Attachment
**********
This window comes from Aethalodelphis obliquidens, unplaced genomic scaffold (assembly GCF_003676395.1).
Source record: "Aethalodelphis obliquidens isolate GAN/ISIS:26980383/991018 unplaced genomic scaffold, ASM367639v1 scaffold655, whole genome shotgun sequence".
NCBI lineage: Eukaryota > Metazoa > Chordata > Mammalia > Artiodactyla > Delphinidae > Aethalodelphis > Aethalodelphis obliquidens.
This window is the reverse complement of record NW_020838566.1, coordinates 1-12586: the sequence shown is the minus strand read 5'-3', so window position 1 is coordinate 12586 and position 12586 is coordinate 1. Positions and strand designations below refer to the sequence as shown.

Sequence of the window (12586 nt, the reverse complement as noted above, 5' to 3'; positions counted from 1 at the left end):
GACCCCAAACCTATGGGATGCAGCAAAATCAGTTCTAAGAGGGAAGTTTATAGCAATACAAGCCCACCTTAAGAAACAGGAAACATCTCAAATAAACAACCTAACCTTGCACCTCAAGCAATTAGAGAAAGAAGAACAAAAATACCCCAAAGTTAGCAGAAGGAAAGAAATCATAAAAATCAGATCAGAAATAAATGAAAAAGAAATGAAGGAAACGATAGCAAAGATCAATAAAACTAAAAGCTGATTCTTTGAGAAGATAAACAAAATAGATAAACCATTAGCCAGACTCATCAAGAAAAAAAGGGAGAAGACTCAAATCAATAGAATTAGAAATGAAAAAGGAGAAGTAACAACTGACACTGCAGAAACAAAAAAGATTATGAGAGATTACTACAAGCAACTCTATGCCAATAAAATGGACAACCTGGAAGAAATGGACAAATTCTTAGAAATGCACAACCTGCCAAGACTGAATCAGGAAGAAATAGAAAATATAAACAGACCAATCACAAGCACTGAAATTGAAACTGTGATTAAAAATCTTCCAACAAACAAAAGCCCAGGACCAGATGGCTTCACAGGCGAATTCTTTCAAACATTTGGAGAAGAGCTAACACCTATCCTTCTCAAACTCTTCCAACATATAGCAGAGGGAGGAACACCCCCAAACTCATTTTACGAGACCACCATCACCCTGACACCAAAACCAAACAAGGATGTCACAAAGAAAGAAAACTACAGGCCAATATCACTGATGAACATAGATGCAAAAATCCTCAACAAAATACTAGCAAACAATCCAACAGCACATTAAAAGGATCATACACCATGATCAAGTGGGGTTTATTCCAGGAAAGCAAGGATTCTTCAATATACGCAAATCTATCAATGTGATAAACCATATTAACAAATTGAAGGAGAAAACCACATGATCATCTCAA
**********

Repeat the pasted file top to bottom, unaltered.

This window comes from Aethalodelphis obliquidens, unplaced genomic scaffold (assembly GCF_003676395.1).
Source record: "Aethalodelphis obliquidens isolate GAN/ISIS:26980383/991018 unplaced genomic scaffold, ASM367639v1 scaffold655, whole genome shotgun sequence".
NCBI lineage: Eukaryota > Metazoa > Chordata > Mammalia > Artiodactyla > Delphinidae > Aethalodelphis > Aethalodelphis obliquidens.
This window is the reverse complement of record NW_020838566.1, coordinates 1-12586: the sequence shown is the minus strand read 5'-3', so window position 1 is coordinate 12586 and position 12586 is coordinate 1. Positions and strand designations below refer to the sequence as shown.

Sequence of the window (12586 nt, the reverse complement as noted above, 5' to 3'; positions counted from 1 at the left end):
GACCCCAAACCTATGGGATGCAGCAAAATCAGTTCTAAGAGGGAAGTTTATAGCAATACAAGCCCACCTTAAGAAACAGGAAACATCTCAAATAAACAACCTAACCTTGCACCTCAAGCAATTAGAGAAAGAAGAACAAAAATACCCCAAAGTTAGCAGAAGGAAAGAAATCATAAAAATCAGATCAGAAATAAATGAAAAAGAAATGAAGGAAACGATAGCAAAGATCAATAAAACTAAAAGCTGATTCTTTGAGAAGATAAACAAAATAGATAAACCATTAGCCAGACTCATCAAGAAAAAAAGGGAGAAGACTCAAATCAATAGAATTAGAAATGAAAAAGGAGAAGTAACAACTGACACTGCAGAAACAAAAAAGATTATGAGAGATTACTACAAGCAACTCTATGCCAATAAAATGGACAACCTGGAAGAAATGGACAAATTCTTAGAAATGCACAACCTGCCAAGACTGAATCAGGAAGAAATAGAAAATATAAACAGACCAATCACAAGCACTGAAATTGAAACTGTGATTAAAAATCTTCCAACAAACAAAAGCCCAGGACCAGATGGCTTCACAGGCGAATTCTTTCAAACATTTGGAGAAGAGCTAACACCTATCCTTCTCAAACTCTTCCAACATATAGCAGAGGGAGGAACACCCCCAAACTCATTTTACGAGACCACCATCACCCTGACACCAAAACCAAACAAGGATGTCACAAAGAAAGAAAACTACAGGCCAATATCACTGATGAACATAGATGCAAAAATCCTCAACAAAATACTAGCAAACAATCCAACAGCACATTAAAAGGATCATACACCATGATCAAGTGGGGTTTATTCCAGGAAAGCAAGGATTCTTCAATATACGCAAATCTATCAATGTGATAAACCATATTAACAAATTGAAGGAGAAAACCACATGATCATCTCAA